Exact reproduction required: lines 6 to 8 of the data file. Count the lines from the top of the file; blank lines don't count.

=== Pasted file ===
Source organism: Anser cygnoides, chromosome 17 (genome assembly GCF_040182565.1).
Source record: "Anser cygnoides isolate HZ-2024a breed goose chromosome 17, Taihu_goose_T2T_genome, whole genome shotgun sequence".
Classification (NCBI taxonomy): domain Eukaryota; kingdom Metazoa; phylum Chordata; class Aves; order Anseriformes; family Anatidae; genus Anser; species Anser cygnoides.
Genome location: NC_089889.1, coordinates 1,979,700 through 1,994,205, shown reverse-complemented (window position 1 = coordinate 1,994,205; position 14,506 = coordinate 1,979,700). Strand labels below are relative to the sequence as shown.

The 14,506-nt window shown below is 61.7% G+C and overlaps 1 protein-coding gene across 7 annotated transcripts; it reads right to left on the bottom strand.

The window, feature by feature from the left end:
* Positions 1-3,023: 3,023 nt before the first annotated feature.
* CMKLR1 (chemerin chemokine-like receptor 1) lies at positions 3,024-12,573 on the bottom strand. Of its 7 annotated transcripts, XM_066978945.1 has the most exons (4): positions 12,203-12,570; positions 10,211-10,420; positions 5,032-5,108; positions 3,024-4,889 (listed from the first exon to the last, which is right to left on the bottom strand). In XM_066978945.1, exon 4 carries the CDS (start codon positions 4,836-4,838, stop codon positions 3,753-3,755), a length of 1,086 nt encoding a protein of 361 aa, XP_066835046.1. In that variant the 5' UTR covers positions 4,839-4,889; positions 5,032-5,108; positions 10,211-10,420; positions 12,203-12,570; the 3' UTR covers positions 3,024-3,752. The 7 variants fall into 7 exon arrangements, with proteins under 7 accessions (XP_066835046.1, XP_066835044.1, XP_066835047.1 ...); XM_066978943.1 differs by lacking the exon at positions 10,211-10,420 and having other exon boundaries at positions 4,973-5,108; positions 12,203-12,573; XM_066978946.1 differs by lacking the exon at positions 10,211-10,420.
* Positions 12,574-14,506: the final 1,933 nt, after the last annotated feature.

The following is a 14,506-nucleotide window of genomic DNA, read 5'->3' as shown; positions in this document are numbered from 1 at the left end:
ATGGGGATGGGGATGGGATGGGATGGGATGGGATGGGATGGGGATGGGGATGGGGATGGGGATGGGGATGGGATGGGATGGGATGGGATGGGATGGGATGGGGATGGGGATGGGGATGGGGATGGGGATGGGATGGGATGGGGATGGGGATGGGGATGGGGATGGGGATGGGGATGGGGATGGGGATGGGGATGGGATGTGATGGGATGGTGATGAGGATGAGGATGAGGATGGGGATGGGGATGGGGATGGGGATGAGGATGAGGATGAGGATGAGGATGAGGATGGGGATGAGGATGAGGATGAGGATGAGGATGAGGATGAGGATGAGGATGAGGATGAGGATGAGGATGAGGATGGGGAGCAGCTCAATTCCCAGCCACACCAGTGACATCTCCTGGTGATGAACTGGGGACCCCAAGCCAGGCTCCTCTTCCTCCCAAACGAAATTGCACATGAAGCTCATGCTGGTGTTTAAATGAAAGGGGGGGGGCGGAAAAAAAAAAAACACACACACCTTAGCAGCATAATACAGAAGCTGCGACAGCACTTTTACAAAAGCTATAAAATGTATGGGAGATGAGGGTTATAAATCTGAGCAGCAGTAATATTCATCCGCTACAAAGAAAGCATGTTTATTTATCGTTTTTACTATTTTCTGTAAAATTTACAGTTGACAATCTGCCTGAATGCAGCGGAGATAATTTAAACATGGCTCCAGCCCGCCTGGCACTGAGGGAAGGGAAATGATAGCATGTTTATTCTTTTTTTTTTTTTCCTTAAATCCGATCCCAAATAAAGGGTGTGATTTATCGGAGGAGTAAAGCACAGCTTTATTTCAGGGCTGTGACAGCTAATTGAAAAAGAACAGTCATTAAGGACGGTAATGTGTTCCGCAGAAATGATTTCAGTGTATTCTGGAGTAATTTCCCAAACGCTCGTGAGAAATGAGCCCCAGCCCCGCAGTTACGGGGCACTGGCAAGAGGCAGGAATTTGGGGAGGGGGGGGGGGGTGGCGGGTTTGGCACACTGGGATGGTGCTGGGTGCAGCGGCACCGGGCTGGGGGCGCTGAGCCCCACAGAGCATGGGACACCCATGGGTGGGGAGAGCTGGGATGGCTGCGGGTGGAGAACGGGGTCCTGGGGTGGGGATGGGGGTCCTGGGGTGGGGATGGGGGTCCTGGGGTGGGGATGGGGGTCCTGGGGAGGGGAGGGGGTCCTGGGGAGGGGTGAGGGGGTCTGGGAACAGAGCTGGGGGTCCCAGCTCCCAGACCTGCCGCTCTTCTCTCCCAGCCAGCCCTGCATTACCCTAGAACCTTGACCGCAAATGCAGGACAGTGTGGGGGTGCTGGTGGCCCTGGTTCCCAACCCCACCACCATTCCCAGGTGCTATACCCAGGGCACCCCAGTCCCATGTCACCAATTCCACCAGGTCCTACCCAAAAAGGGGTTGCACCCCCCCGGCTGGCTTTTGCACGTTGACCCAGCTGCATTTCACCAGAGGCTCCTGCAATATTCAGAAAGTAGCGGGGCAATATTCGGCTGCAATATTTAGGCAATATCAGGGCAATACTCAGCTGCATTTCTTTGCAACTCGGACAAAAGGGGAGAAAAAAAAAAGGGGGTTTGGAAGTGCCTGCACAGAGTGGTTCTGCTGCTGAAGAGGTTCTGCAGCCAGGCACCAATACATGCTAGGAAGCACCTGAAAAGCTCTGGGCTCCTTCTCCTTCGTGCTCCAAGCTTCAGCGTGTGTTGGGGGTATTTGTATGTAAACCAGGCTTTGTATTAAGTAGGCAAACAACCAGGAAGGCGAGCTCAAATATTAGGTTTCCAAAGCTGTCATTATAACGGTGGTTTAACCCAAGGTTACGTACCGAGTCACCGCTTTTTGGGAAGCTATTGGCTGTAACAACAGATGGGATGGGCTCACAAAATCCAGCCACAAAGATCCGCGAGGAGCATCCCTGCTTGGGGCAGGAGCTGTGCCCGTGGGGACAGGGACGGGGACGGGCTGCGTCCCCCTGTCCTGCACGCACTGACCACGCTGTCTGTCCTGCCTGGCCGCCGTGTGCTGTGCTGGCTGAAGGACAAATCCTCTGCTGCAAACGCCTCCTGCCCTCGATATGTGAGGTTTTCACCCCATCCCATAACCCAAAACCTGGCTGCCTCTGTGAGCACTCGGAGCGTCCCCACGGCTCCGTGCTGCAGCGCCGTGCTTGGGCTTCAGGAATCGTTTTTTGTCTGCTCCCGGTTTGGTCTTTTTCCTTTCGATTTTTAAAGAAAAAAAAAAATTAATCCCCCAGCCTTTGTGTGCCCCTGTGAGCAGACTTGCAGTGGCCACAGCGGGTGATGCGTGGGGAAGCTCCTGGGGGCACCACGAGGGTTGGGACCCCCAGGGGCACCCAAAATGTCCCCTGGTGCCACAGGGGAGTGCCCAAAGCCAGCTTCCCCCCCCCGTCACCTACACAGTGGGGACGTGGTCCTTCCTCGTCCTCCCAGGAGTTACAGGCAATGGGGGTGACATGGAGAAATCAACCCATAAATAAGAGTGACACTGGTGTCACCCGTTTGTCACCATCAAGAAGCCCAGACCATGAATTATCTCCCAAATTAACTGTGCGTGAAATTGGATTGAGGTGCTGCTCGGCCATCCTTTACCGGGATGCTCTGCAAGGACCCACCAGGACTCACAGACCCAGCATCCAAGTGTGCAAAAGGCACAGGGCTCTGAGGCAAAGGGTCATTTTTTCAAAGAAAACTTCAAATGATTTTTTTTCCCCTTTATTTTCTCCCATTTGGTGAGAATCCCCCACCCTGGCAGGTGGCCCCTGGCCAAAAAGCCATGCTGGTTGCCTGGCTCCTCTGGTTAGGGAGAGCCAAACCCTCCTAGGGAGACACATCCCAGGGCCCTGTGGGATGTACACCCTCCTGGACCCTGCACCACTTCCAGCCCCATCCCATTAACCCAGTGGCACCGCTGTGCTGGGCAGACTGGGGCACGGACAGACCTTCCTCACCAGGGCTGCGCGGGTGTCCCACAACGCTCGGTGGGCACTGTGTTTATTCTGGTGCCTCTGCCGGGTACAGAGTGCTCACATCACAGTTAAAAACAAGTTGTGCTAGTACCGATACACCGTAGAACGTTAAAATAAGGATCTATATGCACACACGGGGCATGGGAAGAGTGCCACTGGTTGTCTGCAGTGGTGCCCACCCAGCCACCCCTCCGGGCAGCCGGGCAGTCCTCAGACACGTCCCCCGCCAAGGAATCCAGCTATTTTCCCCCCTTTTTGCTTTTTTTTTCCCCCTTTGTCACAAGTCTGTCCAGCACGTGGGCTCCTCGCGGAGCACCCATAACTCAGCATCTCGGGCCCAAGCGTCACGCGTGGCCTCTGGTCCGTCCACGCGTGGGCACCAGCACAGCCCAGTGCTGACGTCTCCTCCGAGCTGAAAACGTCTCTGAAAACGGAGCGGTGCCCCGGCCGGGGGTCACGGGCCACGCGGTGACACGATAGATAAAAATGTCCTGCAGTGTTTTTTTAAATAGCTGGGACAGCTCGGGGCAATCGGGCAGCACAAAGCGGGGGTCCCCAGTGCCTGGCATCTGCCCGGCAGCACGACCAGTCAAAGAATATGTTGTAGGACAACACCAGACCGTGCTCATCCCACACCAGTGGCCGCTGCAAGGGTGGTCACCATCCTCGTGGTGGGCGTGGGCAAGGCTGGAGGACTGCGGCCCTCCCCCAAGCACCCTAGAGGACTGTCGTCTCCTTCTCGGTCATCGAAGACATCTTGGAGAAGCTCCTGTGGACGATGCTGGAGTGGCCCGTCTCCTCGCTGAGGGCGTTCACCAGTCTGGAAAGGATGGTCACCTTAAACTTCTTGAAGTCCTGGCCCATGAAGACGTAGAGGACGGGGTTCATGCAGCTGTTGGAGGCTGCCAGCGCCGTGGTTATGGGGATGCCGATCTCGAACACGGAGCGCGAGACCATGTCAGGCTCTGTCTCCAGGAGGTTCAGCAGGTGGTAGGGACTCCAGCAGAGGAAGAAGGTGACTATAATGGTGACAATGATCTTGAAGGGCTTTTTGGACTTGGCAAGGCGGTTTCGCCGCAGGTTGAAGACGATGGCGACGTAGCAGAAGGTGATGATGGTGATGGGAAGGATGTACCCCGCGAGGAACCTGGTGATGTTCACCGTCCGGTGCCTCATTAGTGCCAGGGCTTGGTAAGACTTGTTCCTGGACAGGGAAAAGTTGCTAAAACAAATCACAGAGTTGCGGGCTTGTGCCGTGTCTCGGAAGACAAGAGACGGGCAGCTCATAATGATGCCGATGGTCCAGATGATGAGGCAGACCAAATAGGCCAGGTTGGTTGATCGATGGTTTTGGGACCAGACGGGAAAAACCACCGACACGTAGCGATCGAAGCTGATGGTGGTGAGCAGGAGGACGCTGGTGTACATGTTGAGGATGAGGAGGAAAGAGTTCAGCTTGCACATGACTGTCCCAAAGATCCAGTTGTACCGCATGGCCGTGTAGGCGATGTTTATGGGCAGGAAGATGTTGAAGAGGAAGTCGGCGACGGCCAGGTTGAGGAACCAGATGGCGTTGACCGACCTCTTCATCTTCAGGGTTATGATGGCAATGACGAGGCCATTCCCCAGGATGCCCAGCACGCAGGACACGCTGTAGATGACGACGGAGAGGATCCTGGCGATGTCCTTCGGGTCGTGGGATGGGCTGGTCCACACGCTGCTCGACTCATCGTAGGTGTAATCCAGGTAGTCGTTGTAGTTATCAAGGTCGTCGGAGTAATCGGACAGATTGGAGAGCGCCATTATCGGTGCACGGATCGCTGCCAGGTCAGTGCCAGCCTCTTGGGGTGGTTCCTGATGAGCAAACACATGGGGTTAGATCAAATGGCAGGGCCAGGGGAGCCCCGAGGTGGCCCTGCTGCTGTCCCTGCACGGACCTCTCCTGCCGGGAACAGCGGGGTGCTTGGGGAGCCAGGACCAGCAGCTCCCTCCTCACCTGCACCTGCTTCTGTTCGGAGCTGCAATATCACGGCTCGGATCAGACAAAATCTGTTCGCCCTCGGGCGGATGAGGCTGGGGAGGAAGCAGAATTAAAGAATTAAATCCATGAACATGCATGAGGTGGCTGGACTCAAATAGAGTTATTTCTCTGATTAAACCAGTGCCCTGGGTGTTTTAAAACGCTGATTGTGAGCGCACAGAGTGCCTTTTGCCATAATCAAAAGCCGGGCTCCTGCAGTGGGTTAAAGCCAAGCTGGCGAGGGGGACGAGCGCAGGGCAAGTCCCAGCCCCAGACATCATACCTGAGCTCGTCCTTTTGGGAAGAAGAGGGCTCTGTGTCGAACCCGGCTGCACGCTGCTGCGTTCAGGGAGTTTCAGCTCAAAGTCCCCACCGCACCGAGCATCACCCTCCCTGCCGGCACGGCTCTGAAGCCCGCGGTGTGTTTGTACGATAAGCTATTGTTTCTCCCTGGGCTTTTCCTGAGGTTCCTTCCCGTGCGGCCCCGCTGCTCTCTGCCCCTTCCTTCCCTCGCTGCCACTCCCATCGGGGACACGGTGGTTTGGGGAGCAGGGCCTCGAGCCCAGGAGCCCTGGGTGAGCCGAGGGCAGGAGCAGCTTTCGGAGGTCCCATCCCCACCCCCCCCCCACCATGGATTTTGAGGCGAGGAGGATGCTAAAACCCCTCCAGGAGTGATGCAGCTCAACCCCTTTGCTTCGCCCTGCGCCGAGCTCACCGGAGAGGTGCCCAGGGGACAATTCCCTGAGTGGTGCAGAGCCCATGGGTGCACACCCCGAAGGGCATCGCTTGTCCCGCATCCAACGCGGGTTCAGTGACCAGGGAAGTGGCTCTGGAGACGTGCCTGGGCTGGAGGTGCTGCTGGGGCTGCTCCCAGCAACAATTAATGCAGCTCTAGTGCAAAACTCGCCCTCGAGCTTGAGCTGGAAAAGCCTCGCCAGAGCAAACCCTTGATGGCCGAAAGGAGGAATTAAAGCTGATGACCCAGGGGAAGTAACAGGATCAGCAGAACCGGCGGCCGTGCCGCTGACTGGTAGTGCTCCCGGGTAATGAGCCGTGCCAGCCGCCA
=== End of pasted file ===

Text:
The window, feature by feature from the left end:
* Positions 1-3,023: 3,023 nt before the first annotated feature.
* CMKLR1 (chemerin chemokine-like receptor 1) lies at positions 3,024-12,573 on the bottom strand. Of its 7 annotated transcripts, XM_066978945.1 has the most exons (4): positions 12,203-12,570; positions 10,211-10,420; positions 5,032-5,108; positions 3,024-4,889 (listed from the first exon to the last, which is right to left on the bottom strand). In XM_066978945.1, exon 4 carries the CDS (start codon positions 4,836-4,838, stop codon positions 3,753-3,755), a length of 1,086 nt encoding a protein of 361 aa, XP_066835046.1. In that variant the 5' UTR covers positions 4,839-4,889; positions 5,032-5,108; positions 10,211-10,420; positions 12,203-12,570; the 3' UTR covers positions 3,024-3,752. The 7 variants fall into 7 exon arrangements, with proteins under 7 accessions (XP_066835046.1, XP_066835044.1, XP_066835047.1 ...); XM_066978943.1 differs by lacking the exon at positions 10,211-10,420 and having other exon boundaries at positions 4,973-5,108; positions 12,203-12,573; XM_066978946.1 differs by lacking the exon at positions 10,211-10,420.